Cricket Australia and the Australian Cricketers’ Association (ACA) are at loggerheads over the negotiation of pay and working conditions.
If a new memorandum of understanding cannot be reached by July 1, Cricket Australia has threatened to not pay players. The union and leading players have indicated they may boycott forthcoming tournaments, including this summer’s Ashes series, if no agreement is reached.
Sport, like other areas of economic life, requires decisions to be made about pay and working conditions. Especially in recent decades, sport has witnessed the formation of associations to represent players, and the use of collective bargaining to resolve such issues.
There are times, however, when the parties experience difficulties in reaching an agreement.
Not unique to cricket
In the US, Major League Baseball had a 232-day strike in 1994. The National Football League had a 127-day lockout in 2011. The National Basketball Association had lockouts of 204 and 161 days, respectively, in 1998-99 and 2011. And the National Hockey League had lockouts of 301 and 119 days, respectively, in 2004-05 and 2012-13.
Other examples of actual and threatened industrial disputes can be found in numerous sports across the globe.
In 2015, the Australian women’s national football team, the Matildas, refused to tour the US over the level and late payment of wages. This is the only example of a strike in Australian sport.
There are several other examples of Australian players threatening strike action: the most recent involved netballers concerned over governance of their sport.
Lessons of the past
Australian cricket has also experienced its fair share of industrial drama over the years.
Between 1908 and 1909 there was a major clash when administrators wrested control of tours away from players.
In 1977, the creation of World Series Cricket involved media mogul Kerry Packer signing leading players to “lucrative” annual contracts ranging from A$16,500 to $35,000. The then-Australian Cricket Board (ACB) had not contracted players and paid them “low” levels of income (from $180 to $2,000 for home Test matches from 1970 to 1977).
The dispute was essentially over Packer’s attempt to broadcast cricket – the rights had long been in the hands of the national broadcaster, the ABC. The dispute was resolved in 1979 when the ACB accepted a more lucrative offer from Packer.
In 1995, the Australian Cricketers’ Association formed and experienced difficulties gaining recognition from the ACB. The ACB sought to bypass it by conducting meetings with players or writing to them individually.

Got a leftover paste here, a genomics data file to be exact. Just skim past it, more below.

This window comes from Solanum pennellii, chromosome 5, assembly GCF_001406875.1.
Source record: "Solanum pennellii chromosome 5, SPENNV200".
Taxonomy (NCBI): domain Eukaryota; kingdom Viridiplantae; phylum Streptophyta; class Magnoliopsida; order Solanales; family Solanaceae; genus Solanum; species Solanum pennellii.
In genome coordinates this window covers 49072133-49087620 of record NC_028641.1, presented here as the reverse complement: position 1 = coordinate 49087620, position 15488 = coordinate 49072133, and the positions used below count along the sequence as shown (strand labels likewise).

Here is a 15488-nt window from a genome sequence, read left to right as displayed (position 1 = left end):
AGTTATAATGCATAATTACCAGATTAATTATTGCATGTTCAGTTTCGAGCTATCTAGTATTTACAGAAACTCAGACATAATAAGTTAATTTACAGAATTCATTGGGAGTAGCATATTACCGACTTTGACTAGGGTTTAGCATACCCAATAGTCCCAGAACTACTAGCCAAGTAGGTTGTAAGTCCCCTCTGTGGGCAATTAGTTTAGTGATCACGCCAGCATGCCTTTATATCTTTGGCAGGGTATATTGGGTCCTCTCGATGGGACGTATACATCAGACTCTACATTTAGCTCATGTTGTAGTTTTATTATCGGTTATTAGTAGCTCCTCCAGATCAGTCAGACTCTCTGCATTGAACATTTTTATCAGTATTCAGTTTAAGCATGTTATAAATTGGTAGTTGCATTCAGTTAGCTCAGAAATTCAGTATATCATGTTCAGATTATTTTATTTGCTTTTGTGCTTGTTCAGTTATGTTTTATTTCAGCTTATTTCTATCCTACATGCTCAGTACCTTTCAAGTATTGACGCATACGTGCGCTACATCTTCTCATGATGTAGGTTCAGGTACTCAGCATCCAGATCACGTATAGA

Players, especially those in the Test team, steadfastly stood behind the ACA. They maintained they lacked knowledge concerning the business side of sport and needed their union’s professional expertise to represent them on such matters and broader, collective issues associated with player welfare.
The ACB sought to paint the Test players as “greedy”, only concerned with themselves. These players responded that they wished to enhance the income and security of state players, provide them with an incentive to stay in the game, and ensure a ready supply of hardened professionals to maintain the supremacy of Australian cricket.
The players threatened to strike in a one-day game. The ACB ultimately agreed to recognise the ACA and, in 1998, negotiated the first of several pay deals – all of which have been based on revenue-sharing.
Unpicking this dispute
The 2012-17 deal provided cricketers with a 24.5% to 27% share of revenue (depending on playing success). Other Australian athletes receive shares of revenue ranging from 25% (rugby league), to the high 20s (AFL, likely, given current negotiations), and low 30s (rugby union and football).
In the US, athletes receive approximately a 50% share. Footballers in Europe get somewhere between 60% and 70%.
The 2017 cricket dispute looks like a re-run of the dispute in the 1990s. Cricket Australia is bypassing the ACA by contacting players directly, with the players again standing behind the ACA. CA is seeking to treat state players differently from Test and contracted players by offering them one-off payments, rather than linking their payments to revenue, which the ACA hopes to maintain.
A major difference from back then is the inclusion of female players. From July 1, Cricket Australia has offered payments of $179,000 for the Southern Stars, the national women’s team, and $52,000 for state players. The Southern Stars would be the highest-paid female team players in Australia.
The ACA, in offering what it regards as an olive branch, has lowered its request for a players’ share to 22.5% – including female players. Cricket Australia has not taken up this concession: it wants to negotiate with players individually and rejects revenue-sharing.
Recent decades have seen the rise of Indian cricket and Twenty20 cricket globally, with offers in the millions of dollars for leading players. This differs markedly from the 1990s. If the current dispute is not settled, players could conceivably earn an income from such tournaments – or new entrepreneurs may find a willing workforce prepared to embark on new competitions.
There are other sports looking for a chance to find their place in the Australian broadcasting sun, such as football and burgeoning women’s sports. It remains to be seen whether a new deal can be struck like a four to the boundary, or what will happen if negotiations continue to go through to the ‘keeper.
Authors: Braham Dabscheck, Senior Fellow, Melbourne Law School, University of Melbourne